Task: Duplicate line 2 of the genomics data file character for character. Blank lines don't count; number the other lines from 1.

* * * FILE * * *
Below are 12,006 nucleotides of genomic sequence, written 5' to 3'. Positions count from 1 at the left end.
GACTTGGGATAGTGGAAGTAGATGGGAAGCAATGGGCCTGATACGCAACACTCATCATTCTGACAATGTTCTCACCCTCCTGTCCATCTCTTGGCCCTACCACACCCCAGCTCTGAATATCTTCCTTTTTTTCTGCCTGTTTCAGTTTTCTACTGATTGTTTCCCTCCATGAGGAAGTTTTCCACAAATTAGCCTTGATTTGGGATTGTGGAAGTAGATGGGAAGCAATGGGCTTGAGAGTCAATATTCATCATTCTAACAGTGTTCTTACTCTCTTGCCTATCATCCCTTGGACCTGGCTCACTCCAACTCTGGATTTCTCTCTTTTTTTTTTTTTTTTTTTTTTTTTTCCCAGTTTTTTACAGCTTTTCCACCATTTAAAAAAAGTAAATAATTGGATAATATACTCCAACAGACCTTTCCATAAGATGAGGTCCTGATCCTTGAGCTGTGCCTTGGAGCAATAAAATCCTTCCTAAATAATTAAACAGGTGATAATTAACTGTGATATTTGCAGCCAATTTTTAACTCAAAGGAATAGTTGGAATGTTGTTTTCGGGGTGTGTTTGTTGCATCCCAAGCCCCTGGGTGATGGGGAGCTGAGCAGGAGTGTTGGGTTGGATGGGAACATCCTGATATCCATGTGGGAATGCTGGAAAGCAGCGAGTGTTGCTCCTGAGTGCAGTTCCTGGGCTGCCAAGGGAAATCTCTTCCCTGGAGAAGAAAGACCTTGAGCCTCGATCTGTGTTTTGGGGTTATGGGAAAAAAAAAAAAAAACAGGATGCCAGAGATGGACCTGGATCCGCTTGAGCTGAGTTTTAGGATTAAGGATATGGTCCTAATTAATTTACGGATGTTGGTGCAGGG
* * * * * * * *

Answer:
GACTTGGGATAGTGGAAGTAGATGGGAAGCAATGGGCCTGATACGCAACACTCATCATTCTGACAATGTTCTCACCCTCCTGTCCATCTCTTGGCCCTACCACACCCCAGCTCTGAATATCTTCCTTTTTTTCTGCCTGTTTCAGTTTTCTACTGATTGTTTCCCTCCATGAGGAAGTTTTCCACAAATTAGCCTTGATTTGGGATTGTGGAAGTAGATGGGAAGCAATGGGCTTGAGAGTCAATATTCATCATTCTAACAGTGTTCTTACTCTCTTGCCTATCATCCCTTGGACCTGGCTCACTCCAACTCTGGATTTCTCTCTTTTTTTTTTTTTTTTTTTTTTTTTTCCCAGTTTTTTACAGCTTTTCCACCATTTAAAAAAAGTAAATAATTGGATAATATACTCCAACAGACCTTTCCATAAGATGAGGTCCTGATCCTTGAGCTGTGCCTTGGAGCAATAAAATCCTTCCTAAATAATTAAACAGGTGATAATTAACTGTGATATTTGCAGCCAATTTTTAACTCAAAGGAATAGTTGGAATGTTGTTTTCGGGGTGTGTTTGTTGCATCCCAAGCCCCTGGGTGATGGGGAGCTGAGCAGGAGTGTTGGGTTGGATGGGAACATCCTGATATCCATGTGGGAATGCTGGAAAGCAGCGAGTGTTGCTCCTGAGTGCAGTTCCTGGGCTGCCAAGGGAAATCTCTTCCCTGGAGAAGAAAGACCTTGAGCCTCGATCTGTGTTTTGGGGTTATGGGAAAAAAAAAAAAAAACAGGATGCCAGAGATGGACCTGGATCCGCTTGAGCTGAGTTTTAGGATTAAGGATATGGTCCTAATTAATTTACGGATGTTGGTGCAGGG